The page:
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A Walk to Remember

Starring Mandy Moore and Shane West; Darryl Hannah and Peter Coyote
Screenplay by Karen Janszen
Based on the novel by Nicholas Sparks
Directed by Adam Shankman

IN SHORT: A movie to forget. [Rated PG for thematic elements, language and some sensual material.]

It has always been our policy never to compare to Source Material, but that doesn't stop us from quoting numerous ladies in our audience who had read the original novel, all of whom had no problem calling out at the screen (at sonic levels ranging from about four to seven on a scale of ten) "This is terrible! Get the book! The book was so much better!"

Then again, we're in New York City where the concept of "wholesome" is, as perceived by the other fifty states, a foreign one. A Walk To Remember is far beyond wholesome, miles beyond white bread. It sits squarely in the Land of Nod, somewhere between bland and blander, with an endgame that could make Ali McGraw shudder. This setting is a town called Beaufort, in North Carolina and in its midst is the bad boy Landon Carter (Shane West), son of Cynthia (Darryl Hannah) and a doctor father who abandoned the family for some blonde. We know Landon is bad because he drinks beer, doesn't tuck in his T-Shirt and gets willing in-crowd wannabees to jump off a bridge into a shallow lake.

Said wannabees usually don't whack their heads on an underwater pipe, but that's what happens here and as punishment, to his unending shame, Landon is sentenced . . . to star in the Senior play opposite the Bible totin' plain jane Jamie Sullivan (Mandy Moore), daughter of the town's Reverend (Peter Coyote). Jamie is snubbed as square by that crowd, but she's steadfast and resolute in her faith and fortitude and pretty soon Landon is thinking that maybe it would be a good thing to, uh, tuck in that Tee.

With all the chops of an After School Special, A Walk To Remember is a truly painful sit. It fails on so many other grounds that, were you thinking of seeing the movie just for Ms. Moore's singing, you'd be better off spending for the soundtrack. Moore's lip synch skills are video fine but if your ears are as finely tuned as ours, you'll hear studio production on some vocals supposedly being sung in the big outdoors, where slap echo shouldn't occur. Moore and West look good in the same picture, but neither has extensive acting skills, which is why many of their scenes are silent, overwhelmed by an ongoing and almost unstoppable run of songs. To be fair, Moore is much better at the craft than Mariah Carrey was in Glitter.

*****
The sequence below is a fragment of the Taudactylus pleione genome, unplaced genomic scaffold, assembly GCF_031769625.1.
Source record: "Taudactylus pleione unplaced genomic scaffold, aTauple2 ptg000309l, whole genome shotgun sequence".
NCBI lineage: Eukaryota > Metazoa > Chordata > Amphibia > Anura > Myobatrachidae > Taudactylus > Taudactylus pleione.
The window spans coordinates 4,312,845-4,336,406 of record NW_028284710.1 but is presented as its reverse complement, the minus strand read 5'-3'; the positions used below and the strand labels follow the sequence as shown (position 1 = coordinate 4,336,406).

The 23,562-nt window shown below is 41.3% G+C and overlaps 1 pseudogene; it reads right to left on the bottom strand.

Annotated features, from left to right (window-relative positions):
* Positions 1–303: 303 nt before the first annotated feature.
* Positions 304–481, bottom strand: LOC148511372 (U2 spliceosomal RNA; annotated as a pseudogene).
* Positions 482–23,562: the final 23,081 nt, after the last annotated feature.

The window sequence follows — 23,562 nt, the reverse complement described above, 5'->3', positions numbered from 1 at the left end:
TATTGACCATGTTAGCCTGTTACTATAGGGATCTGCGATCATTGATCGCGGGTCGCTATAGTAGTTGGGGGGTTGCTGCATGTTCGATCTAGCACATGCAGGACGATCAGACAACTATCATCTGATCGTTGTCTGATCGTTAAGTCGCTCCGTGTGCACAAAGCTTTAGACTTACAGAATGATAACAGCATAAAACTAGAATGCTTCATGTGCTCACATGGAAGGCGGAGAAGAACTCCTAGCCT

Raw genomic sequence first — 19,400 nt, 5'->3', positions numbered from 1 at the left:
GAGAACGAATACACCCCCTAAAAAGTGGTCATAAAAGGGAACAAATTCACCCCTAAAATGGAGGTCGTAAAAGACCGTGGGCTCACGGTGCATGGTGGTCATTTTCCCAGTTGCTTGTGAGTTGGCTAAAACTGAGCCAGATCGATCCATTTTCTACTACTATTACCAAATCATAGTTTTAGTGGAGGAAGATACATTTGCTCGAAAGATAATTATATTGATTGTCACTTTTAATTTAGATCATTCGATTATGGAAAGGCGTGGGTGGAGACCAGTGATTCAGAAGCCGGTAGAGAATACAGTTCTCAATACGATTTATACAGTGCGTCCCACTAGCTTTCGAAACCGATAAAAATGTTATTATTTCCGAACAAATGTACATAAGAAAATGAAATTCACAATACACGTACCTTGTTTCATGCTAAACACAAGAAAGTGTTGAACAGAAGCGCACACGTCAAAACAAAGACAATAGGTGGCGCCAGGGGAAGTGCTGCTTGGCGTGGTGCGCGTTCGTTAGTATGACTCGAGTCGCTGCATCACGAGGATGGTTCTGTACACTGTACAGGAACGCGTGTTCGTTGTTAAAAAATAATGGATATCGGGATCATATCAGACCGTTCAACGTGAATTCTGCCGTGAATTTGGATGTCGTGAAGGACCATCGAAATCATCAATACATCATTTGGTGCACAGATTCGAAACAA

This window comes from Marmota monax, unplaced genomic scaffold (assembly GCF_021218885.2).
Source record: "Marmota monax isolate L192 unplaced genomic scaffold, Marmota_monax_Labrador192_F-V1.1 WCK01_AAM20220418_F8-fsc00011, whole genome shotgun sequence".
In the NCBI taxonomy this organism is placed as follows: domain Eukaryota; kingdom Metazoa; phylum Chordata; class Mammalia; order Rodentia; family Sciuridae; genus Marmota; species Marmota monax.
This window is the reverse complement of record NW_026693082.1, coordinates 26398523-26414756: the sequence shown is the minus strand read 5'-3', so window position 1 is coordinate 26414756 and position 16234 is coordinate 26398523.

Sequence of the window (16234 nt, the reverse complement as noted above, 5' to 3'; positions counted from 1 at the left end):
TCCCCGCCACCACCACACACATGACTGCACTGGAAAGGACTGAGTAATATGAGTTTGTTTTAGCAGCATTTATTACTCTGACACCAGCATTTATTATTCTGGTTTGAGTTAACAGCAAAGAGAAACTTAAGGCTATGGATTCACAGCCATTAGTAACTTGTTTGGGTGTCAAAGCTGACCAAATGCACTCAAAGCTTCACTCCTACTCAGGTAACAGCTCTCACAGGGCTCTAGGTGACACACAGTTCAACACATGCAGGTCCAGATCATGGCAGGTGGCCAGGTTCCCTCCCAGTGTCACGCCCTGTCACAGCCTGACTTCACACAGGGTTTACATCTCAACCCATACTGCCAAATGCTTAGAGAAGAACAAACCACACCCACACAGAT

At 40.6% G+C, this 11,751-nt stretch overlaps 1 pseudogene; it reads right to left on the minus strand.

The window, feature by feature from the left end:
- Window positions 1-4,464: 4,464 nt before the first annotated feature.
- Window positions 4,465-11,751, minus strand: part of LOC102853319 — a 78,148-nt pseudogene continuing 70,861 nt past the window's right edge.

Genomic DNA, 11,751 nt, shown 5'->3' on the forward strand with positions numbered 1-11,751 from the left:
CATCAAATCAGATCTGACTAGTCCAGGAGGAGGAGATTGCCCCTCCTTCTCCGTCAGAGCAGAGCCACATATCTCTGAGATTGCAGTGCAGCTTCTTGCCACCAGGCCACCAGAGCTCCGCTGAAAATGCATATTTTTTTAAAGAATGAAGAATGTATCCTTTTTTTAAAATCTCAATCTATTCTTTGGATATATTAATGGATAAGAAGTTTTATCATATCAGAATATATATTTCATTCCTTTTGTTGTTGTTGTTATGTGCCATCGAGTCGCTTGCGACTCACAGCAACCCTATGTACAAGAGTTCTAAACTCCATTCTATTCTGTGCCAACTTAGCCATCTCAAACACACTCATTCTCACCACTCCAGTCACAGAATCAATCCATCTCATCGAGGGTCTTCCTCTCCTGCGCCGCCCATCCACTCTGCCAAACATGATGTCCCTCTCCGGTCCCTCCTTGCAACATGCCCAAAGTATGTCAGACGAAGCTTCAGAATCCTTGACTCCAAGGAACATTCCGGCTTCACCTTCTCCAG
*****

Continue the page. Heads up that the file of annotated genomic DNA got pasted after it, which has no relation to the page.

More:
Finally, lest anyone misinterpret our use of the phrase "faith and fortitude" above let us speak plainly to the producers and directors of this bomb. Faith is good. Belief is good. If you're going to prominently feature the face of a savior in your picture and push hard for the meaning of faith as a bedrock to a way of life, it's perfectly OK to call him by name ("Jesus," not "Gee--"). If your story is of how her resoluteness brings our young thug in training to the good side, fine. What is on screen would have worked well if the story were still set in the 1957 time frame of the Source book. In present day, it is nothing to call home about.

A Walk To Remember offers up this trivia bit which you should remember: you can say a four letter synonym for "number two" five times and still manage to hold a PG rating! Six and you're up to PG-13 and that would never go down well in North Carolina (which is a lovely state).

On average, a first run movie ticket will run you Nine Bucks. Were Cranky able to set his own price to A Walk To Remember, he would have paid . . .


In our theater alone, as if to emphasize the family nature of this film, the projectionist didn't turn the house lights off for a good ten minutes after the film's start. No kidlets making out in this movie house, no sirree bob!

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